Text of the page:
Loud Patterns

(Secretly Canadian)


The past decade has seen a healthy emergence of forward thinking Scottish electronic producers, including Rustie, Sam Gellaitry, Hudson Mohawke, all of whom garnered high praise for their instantly recognisable production styles. And now we have Kyle Molleson. Under the guise of Makeness, his debut record is aptly titled as it’s filled with in-your-face, flat-out bombastic production. It’s also massively flawed due to a sonic identity crisis.

Makeness himself says Caribou is a huge inspiration for him and his music. This is an influence he’s not afraid to wear on his sleeve as almost the entirety of the record vocally and melodically attempts to emulate Dan Snaith and/or indietronic record in the vein of the Friendly Fires or Totally Enormous Extinct Dinosaurs. Straight from the get-go the album is dedicated to this goal, and while the opening title track plays with some exciting textures, it ends up sounding like Two Door Cinema Club being produced by Super Hans.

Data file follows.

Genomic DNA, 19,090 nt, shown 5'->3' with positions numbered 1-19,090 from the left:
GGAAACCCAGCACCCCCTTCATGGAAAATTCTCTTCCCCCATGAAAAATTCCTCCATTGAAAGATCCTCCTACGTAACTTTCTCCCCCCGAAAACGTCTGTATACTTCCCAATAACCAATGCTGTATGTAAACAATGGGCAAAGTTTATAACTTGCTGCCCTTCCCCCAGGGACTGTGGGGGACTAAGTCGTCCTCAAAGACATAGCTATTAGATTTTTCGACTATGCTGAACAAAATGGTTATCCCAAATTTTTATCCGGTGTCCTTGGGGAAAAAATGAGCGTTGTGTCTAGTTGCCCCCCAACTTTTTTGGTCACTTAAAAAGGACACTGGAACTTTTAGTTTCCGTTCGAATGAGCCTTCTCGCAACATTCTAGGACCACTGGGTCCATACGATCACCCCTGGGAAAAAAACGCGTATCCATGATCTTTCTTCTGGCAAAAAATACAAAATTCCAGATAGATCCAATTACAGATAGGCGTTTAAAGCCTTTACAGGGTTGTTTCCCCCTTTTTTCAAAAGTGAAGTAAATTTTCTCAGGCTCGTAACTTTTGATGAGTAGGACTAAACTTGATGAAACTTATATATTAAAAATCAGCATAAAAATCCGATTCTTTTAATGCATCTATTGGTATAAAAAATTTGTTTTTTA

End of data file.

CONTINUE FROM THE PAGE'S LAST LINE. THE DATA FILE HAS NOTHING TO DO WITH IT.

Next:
Where vocals are absent the record thrives, the opening half of the questionably titled ‘The Bass Rock’ coming off like a nice break from the album’s derivative first side. The quality quickly descends, however, when a synth line emerges that is almost identical to Boards of Canada’s ‘Roybgiv’.